ON Broadcast Blog

The difference between print and broadcast PR

There are many challenges faced by those in the PR profession, writing engaging copy, arranging successful events but for many the most daunting part of PR can be pitching a story to the media – and with it comes that ever present fear of rejection. Considering you only get one chance to pitch a particular story it is so vital to understand who you are pitching to and the best way to go about it, this was the biggest shock I faced coming from a print background and being dropped head first into the world of broadcast.

 

The Press Release

The press release is far from dead! As the primary point of contact between a business and the media it is essential that you get your message right – and into the hands of the right person. The traditional print press release is designed with the aim to offer a publishable article for a journalist on a tight deadline to almost copy and paste into their publication. This needs to include all of the relevant information and as many brand messages as possible such as websites, quotes and fine details. The technique for writing a print press release is often referred to as an inverted triangle – you start the release with the most important information and the largest volume of copy, less important information goes towards the bottom with the least detail. This is because traditionally if a press release is too long to print copy will be deleted starting from the bottom up. When writing a radio cue you must reverse this process, again of course, the most important information goes at the top but this time bulleted – this offers the presenter a script so they can read out the key points clearly and quickly. You also do not need to include details such as websites and quotations in the body of copy as this is down to the spokesperson to communicate during the interview, rather than offering a full publishable article you are offering a script, the beginning of a talking point for the presenter to establish and interesting and diverse interview.

 

The Pitch

The first difference I noted with broadcast PR is the huge difference in pitch tactics, with print journalists you are used to working around deadlines but as long as it is not a deadline day you can be pretty sure that you can get through to the right person if you have done your research. With broadcast you have to take into account on-air times, this makes the whole process of timing your pitches ten times more hard, there is no point in calling a newsroom at ten minutes to the hour as everyone is busy preparing the news bulletins, you must call breakfast producers after they come off air at 10am, mid-morning after midday and drive before they go on air – it is a fine balance of time management. Also with broadcast time is of the essence, with a rolling news room and so many breaking news stories radio and television producers have to move very quickly, they are always under pressure and you have 10 seconds to effectively get their attention; why is it relevant; is there a case study; how is this local to them; is this news or a feature; is this for breakfast, mid-morning or afternoon? You have a bit more time with print, I once worked on a story with a journalist for three months, going back and forth to ensure we had the perfect story together.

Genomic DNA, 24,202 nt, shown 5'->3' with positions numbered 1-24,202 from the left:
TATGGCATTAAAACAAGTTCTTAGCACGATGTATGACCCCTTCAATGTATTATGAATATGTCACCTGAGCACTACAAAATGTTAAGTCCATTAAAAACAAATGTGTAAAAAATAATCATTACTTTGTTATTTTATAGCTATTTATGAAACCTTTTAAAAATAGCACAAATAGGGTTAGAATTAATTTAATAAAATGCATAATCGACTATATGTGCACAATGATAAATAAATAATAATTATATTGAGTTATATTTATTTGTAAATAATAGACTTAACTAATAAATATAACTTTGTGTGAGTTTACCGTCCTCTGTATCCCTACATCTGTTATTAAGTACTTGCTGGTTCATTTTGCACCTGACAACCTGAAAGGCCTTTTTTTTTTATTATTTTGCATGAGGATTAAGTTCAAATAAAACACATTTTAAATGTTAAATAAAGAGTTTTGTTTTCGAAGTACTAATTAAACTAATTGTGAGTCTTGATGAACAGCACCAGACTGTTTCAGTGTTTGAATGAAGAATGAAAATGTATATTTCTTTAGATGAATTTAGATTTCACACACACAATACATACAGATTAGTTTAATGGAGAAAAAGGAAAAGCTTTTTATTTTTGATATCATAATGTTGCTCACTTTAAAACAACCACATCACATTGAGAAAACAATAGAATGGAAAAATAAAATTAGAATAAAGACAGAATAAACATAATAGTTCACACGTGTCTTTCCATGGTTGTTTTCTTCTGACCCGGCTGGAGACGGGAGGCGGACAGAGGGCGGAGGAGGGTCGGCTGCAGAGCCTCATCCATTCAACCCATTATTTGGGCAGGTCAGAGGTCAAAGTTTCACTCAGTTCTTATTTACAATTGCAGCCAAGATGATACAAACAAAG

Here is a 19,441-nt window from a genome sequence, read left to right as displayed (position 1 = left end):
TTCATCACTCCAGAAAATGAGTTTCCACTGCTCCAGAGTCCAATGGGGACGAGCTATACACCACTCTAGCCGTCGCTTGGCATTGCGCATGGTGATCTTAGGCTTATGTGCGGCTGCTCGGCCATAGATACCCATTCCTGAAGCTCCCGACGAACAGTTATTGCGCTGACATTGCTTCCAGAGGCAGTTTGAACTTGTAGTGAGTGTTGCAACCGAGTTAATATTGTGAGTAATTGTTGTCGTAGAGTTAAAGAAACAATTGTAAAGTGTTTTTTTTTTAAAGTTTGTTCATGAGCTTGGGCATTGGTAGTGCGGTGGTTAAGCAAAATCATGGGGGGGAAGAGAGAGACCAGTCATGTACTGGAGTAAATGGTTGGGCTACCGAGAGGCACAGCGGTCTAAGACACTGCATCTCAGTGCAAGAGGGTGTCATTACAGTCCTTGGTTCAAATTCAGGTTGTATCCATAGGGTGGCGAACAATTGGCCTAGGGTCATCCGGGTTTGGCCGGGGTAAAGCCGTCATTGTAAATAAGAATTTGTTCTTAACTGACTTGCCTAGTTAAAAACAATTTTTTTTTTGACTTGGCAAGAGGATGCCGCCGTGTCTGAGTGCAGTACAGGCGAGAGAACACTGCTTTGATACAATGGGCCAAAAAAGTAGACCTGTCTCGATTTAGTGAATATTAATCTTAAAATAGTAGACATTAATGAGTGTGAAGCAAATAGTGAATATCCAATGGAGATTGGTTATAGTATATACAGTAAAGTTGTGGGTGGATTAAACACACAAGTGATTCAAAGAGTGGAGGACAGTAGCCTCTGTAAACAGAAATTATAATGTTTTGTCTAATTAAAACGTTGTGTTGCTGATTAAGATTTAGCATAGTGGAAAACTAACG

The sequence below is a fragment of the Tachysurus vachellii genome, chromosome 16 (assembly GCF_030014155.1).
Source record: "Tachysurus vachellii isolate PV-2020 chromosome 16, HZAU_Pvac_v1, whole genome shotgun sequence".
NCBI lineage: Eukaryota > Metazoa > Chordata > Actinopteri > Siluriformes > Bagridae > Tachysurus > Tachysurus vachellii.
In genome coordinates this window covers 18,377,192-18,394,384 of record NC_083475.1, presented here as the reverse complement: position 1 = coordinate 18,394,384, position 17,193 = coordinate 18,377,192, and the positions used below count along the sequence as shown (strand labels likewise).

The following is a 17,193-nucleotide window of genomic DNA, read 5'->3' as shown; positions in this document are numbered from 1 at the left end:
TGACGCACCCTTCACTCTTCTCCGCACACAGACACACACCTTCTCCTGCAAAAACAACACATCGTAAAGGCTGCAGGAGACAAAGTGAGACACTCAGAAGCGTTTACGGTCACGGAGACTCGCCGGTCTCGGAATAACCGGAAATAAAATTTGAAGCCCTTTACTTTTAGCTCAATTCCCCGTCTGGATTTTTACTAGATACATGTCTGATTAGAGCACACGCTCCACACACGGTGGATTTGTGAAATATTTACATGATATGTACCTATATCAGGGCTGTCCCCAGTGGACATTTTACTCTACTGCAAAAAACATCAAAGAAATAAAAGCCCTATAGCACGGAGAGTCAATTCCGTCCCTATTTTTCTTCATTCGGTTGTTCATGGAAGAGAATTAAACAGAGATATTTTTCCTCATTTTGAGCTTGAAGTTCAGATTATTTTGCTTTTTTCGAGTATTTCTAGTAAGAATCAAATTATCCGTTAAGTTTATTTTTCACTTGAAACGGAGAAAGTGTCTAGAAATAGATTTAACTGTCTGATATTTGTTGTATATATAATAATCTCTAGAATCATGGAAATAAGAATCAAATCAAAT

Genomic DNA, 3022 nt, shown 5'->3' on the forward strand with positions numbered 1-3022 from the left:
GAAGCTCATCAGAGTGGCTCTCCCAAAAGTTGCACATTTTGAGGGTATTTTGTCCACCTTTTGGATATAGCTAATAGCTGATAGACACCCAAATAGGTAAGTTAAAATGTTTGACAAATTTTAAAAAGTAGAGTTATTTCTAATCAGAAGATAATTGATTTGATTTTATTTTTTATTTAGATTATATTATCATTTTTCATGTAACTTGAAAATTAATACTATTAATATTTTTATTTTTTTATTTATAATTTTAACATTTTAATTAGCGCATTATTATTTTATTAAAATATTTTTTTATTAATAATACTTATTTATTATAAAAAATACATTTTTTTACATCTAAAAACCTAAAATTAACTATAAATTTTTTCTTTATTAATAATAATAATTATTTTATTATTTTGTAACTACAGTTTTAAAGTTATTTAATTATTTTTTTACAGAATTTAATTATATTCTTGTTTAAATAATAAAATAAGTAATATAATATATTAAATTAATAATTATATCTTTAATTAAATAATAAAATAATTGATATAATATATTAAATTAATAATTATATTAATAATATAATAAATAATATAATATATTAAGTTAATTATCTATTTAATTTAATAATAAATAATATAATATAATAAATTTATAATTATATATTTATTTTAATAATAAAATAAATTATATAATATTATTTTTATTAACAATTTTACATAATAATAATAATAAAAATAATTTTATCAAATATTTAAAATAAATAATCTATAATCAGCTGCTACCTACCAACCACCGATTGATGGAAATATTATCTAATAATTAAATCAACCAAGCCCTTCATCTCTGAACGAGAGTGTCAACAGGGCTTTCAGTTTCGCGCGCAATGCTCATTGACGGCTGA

The Brand Message

This can sometimes be one of the hardest compromises we have to make – how to get the brand message across effectively, naturally and in conjunction with Ofcom regulations whilst still keeping the client happy? During a broadcast interview it is important that the brand message comes across naturally and is not over used, if a spokesperson is repeatedly mentioning a brand the interview instantly sounds false and like an advert, how many times have you been listening to the radio and though “wow I really don’t believe this person, I feel like I’m being sold to” you instantly turn over. When the message is subtle and the spokesperson has a natural relaxed interview it makes for a much more interesting listen.

 

The Relationship

One of the most important things for any PR is the relationship they have with journalists, living in London working in print PR this can be a reasonably easy relationship to manage, you can take journalists for lunch, coffee or a nice glass of vino (or four), but when you are pitching to regional stations based all over the UK you don’t have that luxury. It is therefore vital that you tailor what you are sending to producers, you will lose a relationship very quickly if you are constantly sending over cues that aren’t relevant – Today Programme isn’t going to take you seriously if you send them a planning notice on the latest range of cheeses, unless you’ve got a very clever tailored take on it… Get to know your media, what topics they are excited about, does the presenter have a particular interest in cooking or pets? How can you ensure that you are providing them with the content that you need?

In essence PR is PR but understanding the mystical world of broadcast and how it differs to print is the starting point to securing that coveted slot on the sofa.

 

Charleigh Skinner, PR Consultant at ON
Published 14th October 2013